When the fate of your movie depends on the talents of one single actor—a relative unknown in the title role, no less—he (or she) had better be up to the task.
Paul Walter Hauser was director Clint Eastwood’s choice to play Richard Jewell, the man falsely accused of placing a deadly bomb at Centennial Park in Atlanta during the 1996 Olympics. Houser delivers a stunning performance.
The ordeal Jewell endured that summer at the hands of the FBI and local and national media outlets was brutal. He and his mother Barbara (Kathy Bates) managed to survive the intense pressure.
More than just the story about Jewell being named the FBI’s prime suspect and the media attention that followed, Richard Jewell presents a close look at Richard Jewell the man.
As I watched this movie, I felt a special connection to Jewell because he reminded me of my brother who died in 2013. Jim was heavy. Okay, obese. He lived his entire life in the South (Birmingham). He had worked security jobs. He had law enforcement ambitions. He got an associates degree in criminal justice several years after obtaining his BA degree. And he died at an early age. (Jewell’s passing is noted in the film’s end notes.)
Much like Jewell is portrayed in the film, my brother was a nice guy with a good nature. Overly trusting, sometimes gullible. But despite all the crap life threw at him, he maintained an upbeat attitude.
The culprits in Richard Jewell are FBI agent Tom Shaw (Jon Hamm) and Atlanta Journal-Constitution reporter Kathy Scruggs (Olivia Wilde). The FBI pegs Jewell as the possible bomber based on profiling and Shaw leaks to Scruggs that Jewell is the prime suspect. The paper breaks the story in a page one headline that transforms Jewell from hero to accused terrorist.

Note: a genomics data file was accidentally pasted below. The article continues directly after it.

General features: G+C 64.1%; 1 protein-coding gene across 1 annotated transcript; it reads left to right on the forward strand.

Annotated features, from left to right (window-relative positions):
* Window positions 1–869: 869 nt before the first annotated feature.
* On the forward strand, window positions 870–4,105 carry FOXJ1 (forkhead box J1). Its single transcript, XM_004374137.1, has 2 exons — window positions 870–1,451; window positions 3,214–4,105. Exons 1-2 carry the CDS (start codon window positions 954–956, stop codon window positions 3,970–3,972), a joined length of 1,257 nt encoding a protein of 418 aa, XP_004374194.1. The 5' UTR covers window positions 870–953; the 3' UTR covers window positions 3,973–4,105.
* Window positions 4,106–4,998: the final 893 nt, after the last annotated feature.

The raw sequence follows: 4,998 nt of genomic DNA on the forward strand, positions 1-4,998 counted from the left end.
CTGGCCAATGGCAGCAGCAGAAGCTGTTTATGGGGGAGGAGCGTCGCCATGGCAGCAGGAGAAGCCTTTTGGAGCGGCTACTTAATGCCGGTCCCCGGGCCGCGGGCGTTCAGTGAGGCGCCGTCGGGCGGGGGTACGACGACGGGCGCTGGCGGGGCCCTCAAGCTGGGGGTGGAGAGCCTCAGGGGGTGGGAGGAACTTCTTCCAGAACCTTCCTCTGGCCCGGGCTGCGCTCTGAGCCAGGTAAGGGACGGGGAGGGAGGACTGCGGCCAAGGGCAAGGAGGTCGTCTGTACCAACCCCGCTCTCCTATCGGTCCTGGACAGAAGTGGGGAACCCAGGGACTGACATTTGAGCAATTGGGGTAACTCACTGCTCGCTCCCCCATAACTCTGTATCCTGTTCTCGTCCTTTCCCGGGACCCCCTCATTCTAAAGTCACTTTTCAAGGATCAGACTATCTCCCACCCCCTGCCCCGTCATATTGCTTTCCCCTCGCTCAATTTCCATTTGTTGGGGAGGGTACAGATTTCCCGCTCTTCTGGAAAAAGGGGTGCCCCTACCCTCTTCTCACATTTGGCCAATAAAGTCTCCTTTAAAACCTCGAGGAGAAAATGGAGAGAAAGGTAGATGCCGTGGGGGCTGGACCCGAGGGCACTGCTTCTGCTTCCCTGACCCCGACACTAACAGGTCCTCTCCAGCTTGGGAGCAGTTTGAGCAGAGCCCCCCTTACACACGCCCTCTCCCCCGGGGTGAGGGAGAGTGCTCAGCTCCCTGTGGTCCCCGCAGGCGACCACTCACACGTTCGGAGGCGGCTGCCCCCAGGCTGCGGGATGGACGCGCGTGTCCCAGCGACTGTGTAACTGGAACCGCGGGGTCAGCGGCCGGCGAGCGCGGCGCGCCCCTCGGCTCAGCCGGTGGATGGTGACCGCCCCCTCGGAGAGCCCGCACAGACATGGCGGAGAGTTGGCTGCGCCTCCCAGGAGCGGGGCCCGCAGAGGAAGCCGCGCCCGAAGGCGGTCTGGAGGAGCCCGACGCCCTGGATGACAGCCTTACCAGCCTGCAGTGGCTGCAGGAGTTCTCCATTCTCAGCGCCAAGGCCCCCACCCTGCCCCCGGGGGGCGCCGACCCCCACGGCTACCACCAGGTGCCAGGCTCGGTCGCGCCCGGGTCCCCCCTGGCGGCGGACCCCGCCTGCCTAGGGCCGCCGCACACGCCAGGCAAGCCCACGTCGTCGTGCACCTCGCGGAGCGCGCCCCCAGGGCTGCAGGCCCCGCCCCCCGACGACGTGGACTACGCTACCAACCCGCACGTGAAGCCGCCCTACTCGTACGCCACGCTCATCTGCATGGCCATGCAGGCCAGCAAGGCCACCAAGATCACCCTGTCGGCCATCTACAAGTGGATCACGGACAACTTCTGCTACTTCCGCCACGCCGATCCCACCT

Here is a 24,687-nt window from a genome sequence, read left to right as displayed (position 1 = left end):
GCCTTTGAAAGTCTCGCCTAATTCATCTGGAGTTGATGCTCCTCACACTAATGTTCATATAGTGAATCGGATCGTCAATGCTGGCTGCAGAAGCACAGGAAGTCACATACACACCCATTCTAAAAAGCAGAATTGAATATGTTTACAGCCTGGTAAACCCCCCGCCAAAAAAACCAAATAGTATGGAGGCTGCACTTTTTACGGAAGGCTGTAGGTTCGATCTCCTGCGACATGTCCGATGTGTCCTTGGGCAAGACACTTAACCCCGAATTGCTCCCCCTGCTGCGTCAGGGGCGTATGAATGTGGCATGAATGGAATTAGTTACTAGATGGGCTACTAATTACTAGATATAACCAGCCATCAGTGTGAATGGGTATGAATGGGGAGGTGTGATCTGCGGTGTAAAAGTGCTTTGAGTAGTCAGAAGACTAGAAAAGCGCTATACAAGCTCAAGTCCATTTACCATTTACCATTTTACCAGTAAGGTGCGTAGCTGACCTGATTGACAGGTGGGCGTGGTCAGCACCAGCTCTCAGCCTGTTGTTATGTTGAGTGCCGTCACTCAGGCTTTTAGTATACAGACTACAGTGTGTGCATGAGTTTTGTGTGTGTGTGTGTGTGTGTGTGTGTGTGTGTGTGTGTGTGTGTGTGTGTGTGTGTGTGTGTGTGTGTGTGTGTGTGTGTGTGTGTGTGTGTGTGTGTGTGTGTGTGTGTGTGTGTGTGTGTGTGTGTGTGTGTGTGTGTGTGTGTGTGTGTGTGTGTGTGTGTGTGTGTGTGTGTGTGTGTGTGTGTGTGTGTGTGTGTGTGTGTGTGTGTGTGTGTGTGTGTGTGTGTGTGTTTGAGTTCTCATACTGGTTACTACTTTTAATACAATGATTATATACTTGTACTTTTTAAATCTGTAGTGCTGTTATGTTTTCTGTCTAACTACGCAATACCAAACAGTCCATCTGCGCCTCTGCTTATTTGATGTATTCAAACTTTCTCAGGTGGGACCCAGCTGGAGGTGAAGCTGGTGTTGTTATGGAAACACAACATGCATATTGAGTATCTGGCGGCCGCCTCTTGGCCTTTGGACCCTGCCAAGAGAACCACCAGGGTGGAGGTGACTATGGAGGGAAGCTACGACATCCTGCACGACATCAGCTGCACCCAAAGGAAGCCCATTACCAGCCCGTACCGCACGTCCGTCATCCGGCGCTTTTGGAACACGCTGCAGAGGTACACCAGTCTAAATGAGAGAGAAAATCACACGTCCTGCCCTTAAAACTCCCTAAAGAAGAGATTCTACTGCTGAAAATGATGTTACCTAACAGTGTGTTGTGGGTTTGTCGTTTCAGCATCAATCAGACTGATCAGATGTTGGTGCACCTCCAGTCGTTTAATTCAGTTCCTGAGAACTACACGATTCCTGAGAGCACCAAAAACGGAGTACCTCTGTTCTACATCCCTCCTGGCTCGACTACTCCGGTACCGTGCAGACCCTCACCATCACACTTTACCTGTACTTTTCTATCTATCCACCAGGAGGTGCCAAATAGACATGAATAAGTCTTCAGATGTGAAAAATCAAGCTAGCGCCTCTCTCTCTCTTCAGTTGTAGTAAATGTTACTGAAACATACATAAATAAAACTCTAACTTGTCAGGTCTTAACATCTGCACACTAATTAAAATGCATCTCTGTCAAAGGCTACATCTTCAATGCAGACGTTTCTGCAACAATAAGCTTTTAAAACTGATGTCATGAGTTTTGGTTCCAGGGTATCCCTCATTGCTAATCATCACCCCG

(There is controversy about the role of Scruggs, a real life journalist who is now deceased. The movie indicates she may have traded sexual favors to Shaw for his tip about Jewell. The newspaper denies this. Much has been written and more will be written about the movie’s accuracy and about the media’s obsession with the Jewell case. Does this possible embellishment call other details of the story into question? Not necessarily.)
The hero of the story is attorney Watson Bryant (Sam Rockwell) whose efforts to keep Jewell from talking to the FBI are futile. Because Jewell feels that he, too, as a security guard is a sort of law enforcement brother to the FBI guys.
This movie will be attacked by numerous media outlets because it portrays news media as vultures who are eager to convict based on hearsay. But if you enjoy a story about heroism and humanity, don’t skip this film.
One more note about Hauser. As a native Southerner, I’ve heard actors—Oscar winners, even—try to replicate an authentic Southern accent and fail miserably. Hauser, who was raised in Michigan, sounds like a native son of the South. Good job, buddy!
One more note about Clint Eastwood. The man turned 89 in May and keeps turning out quality work. He is a true national treasure.